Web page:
Toronto police board member wants better system to respond to those in crisis
Published Friday, June 19, 2020 6:25PM EDT
A logo at the Toronto Police Services headquarters, in Toronto, on Friday, August 9, 2019. THE CANADIAN PRESS/Christopher Katsarov
TORONTO -- The community needs better options than calling police to respond to mental health crises, a Toronto police board member said Friday.
Uppala Chandrasekera, who's also co-chair of the board's mental-health advisory committee, said people need community-based options that include social workers, peer workers and mental health and addictions workers.
"Our system is broken when our only option is to send the police into a mental health crisis situation," Chandrasekera said at the Toronto Police Services Board meeting that was streamed online.
"Would we send a police officer to respond to a heart attack or an asthma attack? It's a disservice to our community and it's a disservice to the police when the police officer becomes the only option to call during a mental health crisis."
Chandrasekera said she lives two blocks from where Regis Korchinski-Paquet lived -- and died -- in the city's west end.
Korchinski-Paquet died in late May after falling from her high-rise balcony while police were in her home. Her family said they wanted her to go to a mental health hospital, and they have questioned the role of police in her death.
The province's police watchdog, the Special Investigations Unit, is investigating.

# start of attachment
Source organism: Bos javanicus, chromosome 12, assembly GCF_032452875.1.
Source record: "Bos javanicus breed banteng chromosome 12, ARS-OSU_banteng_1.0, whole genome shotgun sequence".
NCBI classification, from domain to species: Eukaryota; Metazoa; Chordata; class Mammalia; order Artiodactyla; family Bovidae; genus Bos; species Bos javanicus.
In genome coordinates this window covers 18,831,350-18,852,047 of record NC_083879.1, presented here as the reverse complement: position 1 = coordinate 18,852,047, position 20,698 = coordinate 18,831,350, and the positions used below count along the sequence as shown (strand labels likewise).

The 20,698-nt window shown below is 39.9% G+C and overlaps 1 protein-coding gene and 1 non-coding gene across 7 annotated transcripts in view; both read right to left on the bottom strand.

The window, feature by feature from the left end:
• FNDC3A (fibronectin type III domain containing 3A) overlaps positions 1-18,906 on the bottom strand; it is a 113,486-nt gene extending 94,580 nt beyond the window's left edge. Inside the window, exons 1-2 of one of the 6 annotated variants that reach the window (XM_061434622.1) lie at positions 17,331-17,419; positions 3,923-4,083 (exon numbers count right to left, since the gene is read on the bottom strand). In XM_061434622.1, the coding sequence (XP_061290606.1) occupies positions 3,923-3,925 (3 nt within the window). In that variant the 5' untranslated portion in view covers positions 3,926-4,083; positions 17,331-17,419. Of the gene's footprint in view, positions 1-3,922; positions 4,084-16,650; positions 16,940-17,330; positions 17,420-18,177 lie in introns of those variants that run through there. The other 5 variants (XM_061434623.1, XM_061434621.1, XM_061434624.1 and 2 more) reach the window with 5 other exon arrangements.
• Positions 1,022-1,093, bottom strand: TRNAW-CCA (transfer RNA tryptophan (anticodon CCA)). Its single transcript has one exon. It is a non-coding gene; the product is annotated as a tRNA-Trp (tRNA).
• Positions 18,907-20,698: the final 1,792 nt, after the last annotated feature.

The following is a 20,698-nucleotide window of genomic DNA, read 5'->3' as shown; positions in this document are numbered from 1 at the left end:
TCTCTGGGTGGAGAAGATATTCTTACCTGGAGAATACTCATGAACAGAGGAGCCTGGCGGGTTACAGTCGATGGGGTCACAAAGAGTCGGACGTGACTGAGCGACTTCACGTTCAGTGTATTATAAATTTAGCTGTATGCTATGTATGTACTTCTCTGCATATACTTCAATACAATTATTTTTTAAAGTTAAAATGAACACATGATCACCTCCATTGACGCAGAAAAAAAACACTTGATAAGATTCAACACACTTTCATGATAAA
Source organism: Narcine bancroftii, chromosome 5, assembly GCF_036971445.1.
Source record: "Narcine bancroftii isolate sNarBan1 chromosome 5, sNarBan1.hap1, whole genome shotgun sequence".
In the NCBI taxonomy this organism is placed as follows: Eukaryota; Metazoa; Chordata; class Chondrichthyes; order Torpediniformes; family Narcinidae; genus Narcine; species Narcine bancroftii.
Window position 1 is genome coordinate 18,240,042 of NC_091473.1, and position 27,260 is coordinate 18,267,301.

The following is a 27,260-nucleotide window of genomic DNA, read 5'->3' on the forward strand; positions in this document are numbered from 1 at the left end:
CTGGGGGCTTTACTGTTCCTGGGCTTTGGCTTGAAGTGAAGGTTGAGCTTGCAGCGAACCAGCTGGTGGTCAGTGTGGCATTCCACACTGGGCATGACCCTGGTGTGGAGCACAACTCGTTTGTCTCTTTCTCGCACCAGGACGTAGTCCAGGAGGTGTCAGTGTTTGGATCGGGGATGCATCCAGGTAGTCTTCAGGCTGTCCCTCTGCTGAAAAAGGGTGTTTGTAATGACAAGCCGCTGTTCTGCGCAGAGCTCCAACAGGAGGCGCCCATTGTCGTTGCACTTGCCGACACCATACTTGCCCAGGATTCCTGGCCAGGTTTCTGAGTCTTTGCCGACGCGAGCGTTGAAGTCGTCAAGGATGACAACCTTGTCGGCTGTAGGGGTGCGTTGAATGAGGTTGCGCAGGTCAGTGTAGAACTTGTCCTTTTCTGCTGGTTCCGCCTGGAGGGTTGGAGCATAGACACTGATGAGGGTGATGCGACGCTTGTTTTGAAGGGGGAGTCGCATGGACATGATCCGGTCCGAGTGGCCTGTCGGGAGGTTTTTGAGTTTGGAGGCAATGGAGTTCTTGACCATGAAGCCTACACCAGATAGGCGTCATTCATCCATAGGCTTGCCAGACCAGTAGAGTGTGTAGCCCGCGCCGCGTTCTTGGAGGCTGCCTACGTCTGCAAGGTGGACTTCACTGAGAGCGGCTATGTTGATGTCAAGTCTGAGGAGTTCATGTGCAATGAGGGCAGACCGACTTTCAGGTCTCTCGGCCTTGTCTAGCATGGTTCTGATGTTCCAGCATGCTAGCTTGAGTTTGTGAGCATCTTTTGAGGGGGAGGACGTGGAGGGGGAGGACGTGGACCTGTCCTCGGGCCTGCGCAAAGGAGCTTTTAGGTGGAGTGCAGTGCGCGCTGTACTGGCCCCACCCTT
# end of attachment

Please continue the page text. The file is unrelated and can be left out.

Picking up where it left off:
Toronto's police board was set to discuss Friday how officers respond to those in crisis, as well as anti-Black and anti-Indigenous racism.
But that was delayed until early July, when the board will hold a special town hall to discuss the issues with the public.
Police accountability and reform will also be on the agenda at that meeting.
There have been growing calls to defund the Toronto Police Service, and city council is set to debate policing reform at the end of the month.
Mayor John Tory, who also sits on the police board, said at Friday's meeting that he agreed with Chandrasekera on responding to those in crisis.
"It cannot be taken that we have anything even close to the right sort of means of dealing with this," Tory said.
"And we put a lot on to the police in terms of dealing with these mental health crises."
Toronto police have said they respond to more than 30,000 mental health calls every year.
"We are not giving to the people in crisis the support that should be coming largely and perhaps to a much greater extent, for example, from the health-care system as opposed to from policing," Tory said.
Chandrasekera said that help is particularly needed for the city's racialized communities.
"We need to build mental health support for and with our racialized communities, especially our Black and Indigenous communities," she said.
This report by The Canadian Press was first published June 19, 2020.